But it is clear from Odyssey Dawn and the role of the USS Kearsarge and its role in that operation, that C2 enhancements are crucial for the amphibious fleet.
With a large deck amphib, like the USS America entering the fleet, and ships like the USS Arlington operating at much greater distances from other ships in the ARG-MEU, C2 is more importance now for the Gator Navy as that force transforms into an amphibious task force.
Commodore Baker was asked about this growing demand signal for enhanced C2:
We have a much more robust C2 suite than a traditional LPDs.
What does constrain me is the actually sailors we billet on board.
We have the capability to do the LHD or LHA can do, and we are prone to deploy more independently over time as we do disaggregated ops.
Question: C2 limits for the amphibious ships is butting up against the demand to use the sea base differently in doing insertion operations
How are you addressing this?
The sky is the limit.
There are initiatives we are doing to upgrade skill sets.
We have sent to schools to get skill sets to increase our capability.
We have not tapped fully the capabilities of the ship expanding the C2 capabilities of the ship.
In short, the exercise involves working with an evolving C2 capability to manage forces operating throughout key objective areas.
The presence of the Osprey allows the US and its allies to operate against longer range objective areas as well as other objective areas reachable by rotorcraft and reinforced by landing forces.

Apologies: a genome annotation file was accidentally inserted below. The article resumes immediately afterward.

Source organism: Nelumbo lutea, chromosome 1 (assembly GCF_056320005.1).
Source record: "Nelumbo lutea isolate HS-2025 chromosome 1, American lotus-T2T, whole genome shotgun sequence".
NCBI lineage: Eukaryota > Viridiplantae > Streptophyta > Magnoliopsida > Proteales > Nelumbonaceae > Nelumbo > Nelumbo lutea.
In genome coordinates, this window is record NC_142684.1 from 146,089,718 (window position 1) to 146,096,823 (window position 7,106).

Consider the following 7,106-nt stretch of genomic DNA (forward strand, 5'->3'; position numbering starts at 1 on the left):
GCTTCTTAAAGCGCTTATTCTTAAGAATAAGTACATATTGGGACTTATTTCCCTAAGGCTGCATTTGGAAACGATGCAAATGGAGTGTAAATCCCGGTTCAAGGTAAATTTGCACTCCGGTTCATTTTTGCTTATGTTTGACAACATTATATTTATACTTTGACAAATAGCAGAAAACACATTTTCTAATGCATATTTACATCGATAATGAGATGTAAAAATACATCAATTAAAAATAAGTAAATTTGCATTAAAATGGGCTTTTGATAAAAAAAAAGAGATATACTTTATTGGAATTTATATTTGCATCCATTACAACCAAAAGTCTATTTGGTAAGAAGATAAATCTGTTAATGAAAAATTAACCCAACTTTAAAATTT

The sea base is characterized by logistical integrity meaning the insertion forces can be supported by the sea base, and it is not necessary to build forward operating bases or to land significant supplies ashore in order to prosecute missions.
The ISIS threat reminds us that leaving equipment behind — which is required for land-centric forces — can lead to the arming of one’s next adversaries.
It is a force tailored to crisis management, as opposed to having to rely on bringing significant forces ashore along with their gear in order to mount operations.
See the following as well:
For the slideshow above:
The first 15 photos are credited to Second Line of Defense.
The final photos are credited to the USN.
- The first five photos are of the USS Arlington. The first was shot from the shore near Fort Story. The next three were shot from a Seahawk helicopter. And the fifth was shot from the bridge of the HNLMS Johan de Witt.
- The next five photos are of the Dutch ship the HNLMS Johan de Witt. The 5th photo was shot from the shore near Fort Story. The 6th and 7th photos were shot from a Seahawk helicopter. The 9th photo is of the well deck inside the Dutch ship. The 19th photo shows two Seahawks on the flight deck.
- The 11th photo is of a Dutch landing ship.
- The 12th and 13th photos show other landing ships involved in the exercise.
- The 14th photo shows the USNS Apache, a sea tug used by MSC. She is designed to provide the Navy with towing service, and when augmented by Navy divers, assist in the recovery of downed aircraft and ships.
- In the 15th photo, a small boat used for riverine operations is seen near the Dutch ship.
- In the 16th photo, a submarine passes by the USS Arlington (LPD-24) and a LCAC during Bold Alligator 2014 at Fort Story, Va., Oct. 31, 2014.
- In the 17th and 18th photos, a Special Boat Team 20 (SBT-20) crew member guides an 11-Meter Naval Special Warfare Rigid Hull Inflatable Boat (11M NSW RIB) onto the USNS Choctaw County (JHSV-20) during exercise Bold Alligator 2014 (BA14).
For additional Bold Alligator 2014 stories see the following: